Tax Avoidance and Tax Evasion-the difference

It appears as a general rule that taxpayers do not enjoy paying taxation. This fact of human nature applies just as much to company directors handling company resources as it does to individuals.  Every pula paid in taxation by a company reduces the resources available for retention for funding future growth.

Authorities often complain about tax evasion. Evasion is the illegal and immoral manipulation of business affairs to escape taxation. An example could be the directors of a family owned company taking cash sales for their own expenditure.  Another example might be the payment of a low salary (below the threshold of income tax) to a family member not working in the company, thus reducing profits in an attempt to reduce corporation tax. It is easy to understand the illegality and immorality of such practices. Increasingly the distinction between tax avoidance and tax evasion has been blurred.  When tax authorities complain of tax evasion, they tend not to distinguish between evasion and avoidance.


Tax avoidance could initially be defined as a manipulation of one’s affairs, within the law, so as to reduce liability; indeed, as it is legal it can be argued that it is not immoral. Every man is entitled if he can, to order his affairs so that the tax attaching under the appropriate provisions of the law is less than it otherwise would be.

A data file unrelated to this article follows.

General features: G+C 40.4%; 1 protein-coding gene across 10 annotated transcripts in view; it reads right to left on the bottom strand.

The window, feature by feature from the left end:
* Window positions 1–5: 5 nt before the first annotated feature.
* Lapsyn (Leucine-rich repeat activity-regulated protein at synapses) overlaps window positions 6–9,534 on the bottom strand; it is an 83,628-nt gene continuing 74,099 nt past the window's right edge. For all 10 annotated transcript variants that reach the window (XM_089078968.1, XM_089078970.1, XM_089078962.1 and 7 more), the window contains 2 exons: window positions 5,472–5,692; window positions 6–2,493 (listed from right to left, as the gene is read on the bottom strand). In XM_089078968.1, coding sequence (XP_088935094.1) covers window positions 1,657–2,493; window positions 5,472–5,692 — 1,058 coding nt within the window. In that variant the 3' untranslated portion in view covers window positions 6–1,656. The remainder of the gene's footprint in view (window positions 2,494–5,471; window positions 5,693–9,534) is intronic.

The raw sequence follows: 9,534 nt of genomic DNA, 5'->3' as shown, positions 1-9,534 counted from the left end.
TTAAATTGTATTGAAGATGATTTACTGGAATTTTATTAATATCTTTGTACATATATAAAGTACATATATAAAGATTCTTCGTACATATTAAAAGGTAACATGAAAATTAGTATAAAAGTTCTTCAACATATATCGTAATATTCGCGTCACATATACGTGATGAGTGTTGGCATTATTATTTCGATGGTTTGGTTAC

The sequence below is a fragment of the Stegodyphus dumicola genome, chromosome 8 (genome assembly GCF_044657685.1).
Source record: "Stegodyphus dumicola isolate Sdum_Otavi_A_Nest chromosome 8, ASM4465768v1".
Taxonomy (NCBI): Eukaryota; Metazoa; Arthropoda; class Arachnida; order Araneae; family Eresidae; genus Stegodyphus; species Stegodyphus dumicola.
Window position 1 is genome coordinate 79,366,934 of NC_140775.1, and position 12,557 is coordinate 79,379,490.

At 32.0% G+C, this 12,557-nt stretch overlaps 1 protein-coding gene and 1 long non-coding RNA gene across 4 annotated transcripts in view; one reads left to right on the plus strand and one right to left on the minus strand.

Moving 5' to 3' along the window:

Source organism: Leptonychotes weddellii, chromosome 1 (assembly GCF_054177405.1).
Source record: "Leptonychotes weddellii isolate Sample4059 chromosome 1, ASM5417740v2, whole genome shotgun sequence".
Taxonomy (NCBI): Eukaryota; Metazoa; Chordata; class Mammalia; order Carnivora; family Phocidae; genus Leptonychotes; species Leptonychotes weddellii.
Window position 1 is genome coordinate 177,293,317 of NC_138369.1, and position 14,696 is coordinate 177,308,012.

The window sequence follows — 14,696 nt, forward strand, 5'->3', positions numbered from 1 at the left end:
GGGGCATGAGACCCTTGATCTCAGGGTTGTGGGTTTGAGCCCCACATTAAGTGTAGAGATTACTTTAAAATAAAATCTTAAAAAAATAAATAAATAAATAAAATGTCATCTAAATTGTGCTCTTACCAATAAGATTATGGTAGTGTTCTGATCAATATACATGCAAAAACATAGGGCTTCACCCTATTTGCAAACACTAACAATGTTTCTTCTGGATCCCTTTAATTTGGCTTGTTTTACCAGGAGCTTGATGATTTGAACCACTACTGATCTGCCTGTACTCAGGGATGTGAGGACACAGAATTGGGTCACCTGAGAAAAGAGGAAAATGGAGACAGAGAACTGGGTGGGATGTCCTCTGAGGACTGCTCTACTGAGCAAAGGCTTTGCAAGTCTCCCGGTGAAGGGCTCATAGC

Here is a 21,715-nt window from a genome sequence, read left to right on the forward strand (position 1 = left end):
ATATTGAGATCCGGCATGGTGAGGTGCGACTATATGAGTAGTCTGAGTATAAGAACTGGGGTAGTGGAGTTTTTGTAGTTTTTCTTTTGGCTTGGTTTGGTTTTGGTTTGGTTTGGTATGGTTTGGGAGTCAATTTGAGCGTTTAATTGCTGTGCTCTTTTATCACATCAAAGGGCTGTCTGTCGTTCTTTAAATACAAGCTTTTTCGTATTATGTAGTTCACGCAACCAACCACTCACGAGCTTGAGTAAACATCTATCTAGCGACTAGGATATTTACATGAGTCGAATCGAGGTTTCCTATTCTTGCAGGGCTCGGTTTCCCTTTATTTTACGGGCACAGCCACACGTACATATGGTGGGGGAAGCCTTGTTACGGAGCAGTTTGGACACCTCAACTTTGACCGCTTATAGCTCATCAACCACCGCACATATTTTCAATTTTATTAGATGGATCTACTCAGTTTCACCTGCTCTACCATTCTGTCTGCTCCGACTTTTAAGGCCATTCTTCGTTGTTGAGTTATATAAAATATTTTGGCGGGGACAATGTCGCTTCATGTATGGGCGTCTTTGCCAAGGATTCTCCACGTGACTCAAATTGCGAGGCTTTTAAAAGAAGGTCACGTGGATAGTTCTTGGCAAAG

Many governments deliberately set up special provisions to reduce taxes in order to encourage certain behaviours. The more that employers and employees save for employee retirement, the less social security benefits will be paid out in the future. Thus, both companies and individuals obtain some form of relief against taxation for pension contributions (in Botswana there is superannuation). Another example might be increased tax depreciation on capital investmen in order to increase industrial investment and improve productivity within an economy.


The problem lies in distinguishing clearly between legal avoidance and illegal evasion. It can be difficult for accountants to walk the careful line between helping clients (in tax avoidance) and colluding with them against BURS. When clients seek advice, accountants have to be careful to ensure that they have integrity in all professional and business relationships. Integrity implies not merely honesty but fair dealing and truthfulness. As an example to illustrate the problems that could arise, a client company has carried out a transaction to avoid taxation, but failed to minute the details as discussed at a directors’ meeting. If the accountant were to correct this act of omission in arrear, this would be a move from tax avoidance to towards tax evasion. Another example of such a move from tax avoidance to evasion might be where an accountant in informing the tax authorities of tax –avoiding transaction fails to detail aspects of the transaction which might show it in a disadvantageous light. Some companies can move profit centres from high-taxation countries to low-taxation countries by setting up subsidiaries therein.


The Board Room calls on the tax authorities to be vigilant and watchful about tax evasion practices especially by foreign owned companies and local companies owned by those folks universally known to be ‘accounts doctors.’  But as Franklin Roosevelt once said, ‘taxes after all, are the dues that we pay for the privileges of membership in an organised society.’